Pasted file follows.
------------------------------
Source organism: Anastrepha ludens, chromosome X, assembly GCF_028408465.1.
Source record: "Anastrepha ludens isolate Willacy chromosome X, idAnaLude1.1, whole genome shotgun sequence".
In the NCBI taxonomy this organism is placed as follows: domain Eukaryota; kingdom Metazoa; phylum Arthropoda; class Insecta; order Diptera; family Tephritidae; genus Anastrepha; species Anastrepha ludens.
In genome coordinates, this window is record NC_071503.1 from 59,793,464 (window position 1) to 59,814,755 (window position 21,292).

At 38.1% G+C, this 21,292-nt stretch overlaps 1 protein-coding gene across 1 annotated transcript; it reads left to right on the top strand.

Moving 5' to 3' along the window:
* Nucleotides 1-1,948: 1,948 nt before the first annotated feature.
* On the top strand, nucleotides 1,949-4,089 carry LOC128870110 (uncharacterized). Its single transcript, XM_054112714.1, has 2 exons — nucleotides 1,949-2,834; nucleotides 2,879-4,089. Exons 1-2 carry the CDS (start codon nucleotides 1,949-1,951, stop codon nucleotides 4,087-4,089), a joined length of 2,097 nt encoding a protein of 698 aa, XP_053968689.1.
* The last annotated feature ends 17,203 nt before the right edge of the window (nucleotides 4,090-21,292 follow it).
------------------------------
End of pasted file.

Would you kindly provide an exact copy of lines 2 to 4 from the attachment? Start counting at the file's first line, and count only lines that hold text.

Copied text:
Source record: "Anastrepha ludens isolate Willacy chromosome X, idAnaLude1.1, whole genome shotgun sequence".
In the NCBI taxonomy this organism is placed as follows: domain Eukaryota; kingdom Metazoa; phylum Arthropoda; class Insecta; order Diptera; family Tephritidae; genus Anastrepha; species Anastrepha ludens.
In genome coordinates, this window is record NC_071503.1 from 59,793,464 (window position 1) to 59,814,755 (window position 21,292).